The story in the news clip involved one of our clients who ultimately received Deferred Action. He actually received Deferred Action under a different mechanism than the one that is widespread today. While we cannot guarantee the same result in every case; this case illustrates how hard we work on behalf of our clients.
The Department of Homeland Security (DHS) has issued a new memorandum explaining how certain young people who:
- do not present a risk to national security or public safety,
- and meet specified criteria,
will be eligible to receive deferred action for two years (subject to renewal) and also apply for work authorization.
What Is Deferred Action?
Deferred action is a temporary decision not to pursue enforcement against a person for a specific period.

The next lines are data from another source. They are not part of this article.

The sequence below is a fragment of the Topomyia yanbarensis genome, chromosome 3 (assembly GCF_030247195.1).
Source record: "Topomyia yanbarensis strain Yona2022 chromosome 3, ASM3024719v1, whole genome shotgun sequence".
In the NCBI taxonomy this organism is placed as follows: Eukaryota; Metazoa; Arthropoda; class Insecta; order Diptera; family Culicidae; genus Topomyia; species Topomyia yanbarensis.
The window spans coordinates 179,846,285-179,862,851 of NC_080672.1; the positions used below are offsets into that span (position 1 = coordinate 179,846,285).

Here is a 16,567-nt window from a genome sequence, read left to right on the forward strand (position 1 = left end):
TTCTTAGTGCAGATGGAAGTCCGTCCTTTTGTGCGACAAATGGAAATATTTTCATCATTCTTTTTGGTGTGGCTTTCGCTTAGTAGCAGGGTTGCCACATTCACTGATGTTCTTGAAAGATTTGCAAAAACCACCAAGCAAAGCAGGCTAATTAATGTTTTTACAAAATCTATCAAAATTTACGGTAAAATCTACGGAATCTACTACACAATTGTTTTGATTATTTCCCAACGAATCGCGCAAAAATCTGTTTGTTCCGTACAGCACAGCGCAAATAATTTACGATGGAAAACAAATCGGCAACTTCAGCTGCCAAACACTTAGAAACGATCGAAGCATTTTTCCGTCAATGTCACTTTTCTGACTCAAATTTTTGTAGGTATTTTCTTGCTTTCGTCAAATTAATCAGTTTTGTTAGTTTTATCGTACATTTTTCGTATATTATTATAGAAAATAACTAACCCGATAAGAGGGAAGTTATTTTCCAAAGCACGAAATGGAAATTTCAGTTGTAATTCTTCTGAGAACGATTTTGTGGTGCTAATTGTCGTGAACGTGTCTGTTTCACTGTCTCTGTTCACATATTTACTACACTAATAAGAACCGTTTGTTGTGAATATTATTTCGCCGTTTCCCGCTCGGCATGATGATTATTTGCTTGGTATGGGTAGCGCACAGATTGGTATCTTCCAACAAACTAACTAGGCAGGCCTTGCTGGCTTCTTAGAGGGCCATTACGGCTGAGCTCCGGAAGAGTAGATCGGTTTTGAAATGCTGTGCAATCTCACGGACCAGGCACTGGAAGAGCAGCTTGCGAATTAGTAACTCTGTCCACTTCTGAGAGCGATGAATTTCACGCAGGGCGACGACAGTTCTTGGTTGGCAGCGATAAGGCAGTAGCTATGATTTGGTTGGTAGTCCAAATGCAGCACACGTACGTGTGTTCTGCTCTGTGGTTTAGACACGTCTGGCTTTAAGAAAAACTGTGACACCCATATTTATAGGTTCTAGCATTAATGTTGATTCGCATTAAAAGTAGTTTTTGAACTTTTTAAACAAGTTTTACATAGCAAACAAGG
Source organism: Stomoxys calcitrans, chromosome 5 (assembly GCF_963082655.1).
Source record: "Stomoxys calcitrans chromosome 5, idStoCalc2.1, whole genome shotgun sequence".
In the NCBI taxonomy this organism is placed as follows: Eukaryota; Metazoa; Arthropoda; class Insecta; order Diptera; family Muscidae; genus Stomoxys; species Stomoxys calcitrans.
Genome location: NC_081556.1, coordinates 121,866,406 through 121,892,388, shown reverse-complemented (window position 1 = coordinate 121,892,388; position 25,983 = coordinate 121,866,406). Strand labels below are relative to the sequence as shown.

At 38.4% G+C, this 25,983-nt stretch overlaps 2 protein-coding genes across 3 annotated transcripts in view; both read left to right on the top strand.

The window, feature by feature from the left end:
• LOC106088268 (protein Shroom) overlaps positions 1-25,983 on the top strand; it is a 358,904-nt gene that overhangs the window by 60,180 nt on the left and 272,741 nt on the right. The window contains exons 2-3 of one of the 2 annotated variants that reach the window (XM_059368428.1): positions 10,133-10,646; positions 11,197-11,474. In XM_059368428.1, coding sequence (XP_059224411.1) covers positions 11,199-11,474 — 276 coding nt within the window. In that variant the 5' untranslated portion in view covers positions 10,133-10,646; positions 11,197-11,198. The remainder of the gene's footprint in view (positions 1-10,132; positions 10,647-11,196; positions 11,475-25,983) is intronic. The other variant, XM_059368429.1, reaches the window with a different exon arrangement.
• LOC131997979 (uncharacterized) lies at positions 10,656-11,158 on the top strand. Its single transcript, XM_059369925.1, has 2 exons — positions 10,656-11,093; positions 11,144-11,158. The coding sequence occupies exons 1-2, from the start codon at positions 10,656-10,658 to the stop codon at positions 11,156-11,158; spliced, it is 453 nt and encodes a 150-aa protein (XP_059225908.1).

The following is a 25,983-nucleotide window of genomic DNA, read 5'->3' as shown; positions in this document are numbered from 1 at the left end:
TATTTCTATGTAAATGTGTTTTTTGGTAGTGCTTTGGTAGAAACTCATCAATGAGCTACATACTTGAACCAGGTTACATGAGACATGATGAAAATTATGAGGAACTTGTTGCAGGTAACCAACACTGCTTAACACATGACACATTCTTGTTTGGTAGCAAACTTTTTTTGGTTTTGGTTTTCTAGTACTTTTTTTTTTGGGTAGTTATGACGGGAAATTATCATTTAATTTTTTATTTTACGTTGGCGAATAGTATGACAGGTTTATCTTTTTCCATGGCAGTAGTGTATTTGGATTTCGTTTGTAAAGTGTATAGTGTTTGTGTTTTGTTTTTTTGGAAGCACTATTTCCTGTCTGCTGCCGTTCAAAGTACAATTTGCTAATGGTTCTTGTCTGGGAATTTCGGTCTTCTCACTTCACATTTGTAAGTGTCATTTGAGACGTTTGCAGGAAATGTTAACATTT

However, a grant of deferred action does not award lawful immigration status, alter an individual’s existing immigration status, or provide them a path to citizenship. While deferred action does not cure any prior or subsequent period of unlawful presence, the time in deferred action status is considered a ‘period of stay’ that has been authorized by the Department of Homeland Security.
All applicants must pass a background check before they can receive deferred action.
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